Coping with stress – Final thoughts.

Over the past weeks, I have attempted, to chart something of the history of our present-day usage of the word “stress”; especially in the sense of both its applications to, and implications for healthcare and quality of life. We have referred to the origin and usage of the term, in a variety of real life situations and practices. We have also made passing reference to the manner in which human stress (as the term is deployed in this particular context), may also have an important, if complex role to play, via subtle shifts in the human body’s autoimmune system.

Time and again throughout this series of blogs, we have come to observe (and also from time to time to comment upon), the manner in which one aspect of human behaviour is, in reality, complexly interwoven with and into others. For example, in these recent postings, we have focused upon stress and in particular, upon what we have come to mean by the term “human stress”. Yet unavoidably, this has caused us to take account of other key contributors to human behaviour; e.g. learning and previously acquired knowledge, understanding and insight, which in turn, have also often been affected by a wide range of individual characteristics and differences. We have further seen how those similarities and differences do, in themselves, connect to and interact with the world in which we live.

Let me attempt to further reinforce wnat it is that i really mean here. Very early on in my days as a clinical psychologist working in a healthcare setting, I came into contact with a patient; a pleasant and very articulate lady in her late ‘fifties’, as I remember her. From the outset, she came across as being a deeply religious lady, whose spiritual, social and (from what one could gather’) domestic and family life focused on and around her local church and its roll within the local community.

At the time of our first meeting, she had been admitted as an in-patient to the Oncology ward of the hospital in which I was working. As time went by and as the ovarian cancer from which she was suffering appeared steadily to be progressing, in spite of the treatment that she was receiving, bouts of low and depressed mood became more apparent and frequent, adversely affecting her overall quality of life. Whereas in the early days of her illness, she had – or so it had appeared – managed to remain quite ‘up-beat’; as now we chatted and I was coming to know her better, the effort of “holding the line’, as it were, especially when family members and/or friends were about, was becoming more and more difficult for her to achieve.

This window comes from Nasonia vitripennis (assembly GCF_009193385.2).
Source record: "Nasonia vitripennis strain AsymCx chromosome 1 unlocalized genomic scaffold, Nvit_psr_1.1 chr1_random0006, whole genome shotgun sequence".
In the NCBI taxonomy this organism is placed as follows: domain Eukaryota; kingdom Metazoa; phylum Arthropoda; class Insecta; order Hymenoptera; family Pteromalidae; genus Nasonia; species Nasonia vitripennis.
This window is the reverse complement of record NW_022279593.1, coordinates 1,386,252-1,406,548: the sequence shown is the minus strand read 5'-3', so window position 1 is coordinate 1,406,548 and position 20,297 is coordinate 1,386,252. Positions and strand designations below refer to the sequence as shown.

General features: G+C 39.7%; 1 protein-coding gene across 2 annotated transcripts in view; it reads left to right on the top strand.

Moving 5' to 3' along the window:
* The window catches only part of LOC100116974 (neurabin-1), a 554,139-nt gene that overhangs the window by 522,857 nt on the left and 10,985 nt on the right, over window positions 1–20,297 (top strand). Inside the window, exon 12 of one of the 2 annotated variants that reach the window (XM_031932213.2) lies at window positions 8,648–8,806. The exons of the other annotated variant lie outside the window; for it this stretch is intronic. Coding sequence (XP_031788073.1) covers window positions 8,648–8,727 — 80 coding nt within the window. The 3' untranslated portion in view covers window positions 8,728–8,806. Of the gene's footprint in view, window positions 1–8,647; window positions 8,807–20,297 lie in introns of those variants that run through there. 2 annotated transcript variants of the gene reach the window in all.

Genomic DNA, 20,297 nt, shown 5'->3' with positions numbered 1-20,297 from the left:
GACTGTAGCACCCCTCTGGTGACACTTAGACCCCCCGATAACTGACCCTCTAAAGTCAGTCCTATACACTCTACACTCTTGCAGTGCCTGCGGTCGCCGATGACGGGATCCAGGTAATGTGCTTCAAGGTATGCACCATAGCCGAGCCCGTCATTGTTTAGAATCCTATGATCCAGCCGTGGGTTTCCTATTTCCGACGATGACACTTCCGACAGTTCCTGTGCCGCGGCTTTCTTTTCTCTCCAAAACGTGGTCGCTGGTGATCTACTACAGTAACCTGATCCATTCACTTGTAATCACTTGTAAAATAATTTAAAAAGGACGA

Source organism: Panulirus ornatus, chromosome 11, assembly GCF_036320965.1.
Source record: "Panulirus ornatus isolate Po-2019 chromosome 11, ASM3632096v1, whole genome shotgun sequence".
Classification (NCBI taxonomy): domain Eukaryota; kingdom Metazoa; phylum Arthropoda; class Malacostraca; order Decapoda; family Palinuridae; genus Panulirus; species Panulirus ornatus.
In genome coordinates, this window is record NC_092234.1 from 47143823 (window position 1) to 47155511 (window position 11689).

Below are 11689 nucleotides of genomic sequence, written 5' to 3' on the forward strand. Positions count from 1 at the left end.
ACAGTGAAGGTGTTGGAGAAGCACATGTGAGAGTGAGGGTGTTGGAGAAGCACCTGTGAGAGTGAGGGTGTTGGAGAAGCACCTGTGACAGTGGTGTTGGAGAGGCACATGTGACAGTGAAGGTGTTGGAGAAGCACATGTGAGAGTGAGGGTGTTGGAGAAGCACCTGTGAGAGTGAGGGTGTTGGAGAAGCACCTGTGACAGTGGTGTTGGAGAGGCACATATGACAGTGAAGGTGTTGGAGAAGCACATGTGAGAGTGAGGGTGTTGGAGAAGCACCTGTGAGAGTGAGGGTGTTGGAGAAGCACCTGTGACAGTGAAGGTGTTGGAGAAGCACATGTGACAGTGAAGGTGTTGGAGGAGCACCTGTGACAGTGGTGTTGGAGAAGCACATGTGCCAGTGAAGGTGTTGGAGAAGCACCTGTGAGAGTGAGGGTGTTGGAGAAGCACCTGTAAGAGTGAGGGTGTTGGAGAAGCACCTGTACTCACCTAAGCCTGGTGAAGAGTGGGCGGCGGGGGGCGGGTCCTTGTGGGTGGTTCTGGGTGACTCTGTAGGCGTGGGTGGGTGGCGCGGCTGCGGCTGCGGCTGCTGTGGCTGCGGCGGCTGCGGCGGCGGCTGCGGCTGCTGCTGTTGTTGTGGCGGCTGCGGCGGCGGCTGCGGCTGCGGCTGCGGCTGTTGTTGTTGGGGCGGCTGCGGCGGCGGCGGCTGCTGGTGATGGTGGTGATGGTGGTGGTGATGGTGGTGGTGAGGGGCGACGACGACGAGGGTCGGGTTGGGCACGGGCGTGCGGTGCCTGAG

Not surprisingly, the effort of maintaining this largely superficial ‘show’ of ‘managing’ and coping (for the benefit of her family and friends; or so it rather appeared) was, in effect, having an altogether different and detremental effect on this troubled and unhappy lady. Moreover, as the expectations and overall approach of the family and friends increasingly took hold, a kind of wholly unintended and unintentional ‘blackmail’, seemed to be becoming more and more evident. Perhaps you might, from some previous personal experience(s) of your own, be aware of and recognize the sort of thing to which I am referring; i.e. “You/she will cope, because of who you are/she is and because it is what we have all come to both admire and expect of you/of her ”. Even up to this very moment in time, rarely have I witnessed a more troubled and deeply stressed and distressed lady than on the occasion of which I write to you.

You will also, most probably, be coming more and more aware of the fact that I have by now more than exceeded the normal length of our weekly contact, which, so I very much hope, is of some interest and (dare I ‘say’) from time to time, of some help to you. After all, this is by far, the most important reason for my writing to you in the manner in which we have both bocome accustomed to.(To be continued next week)

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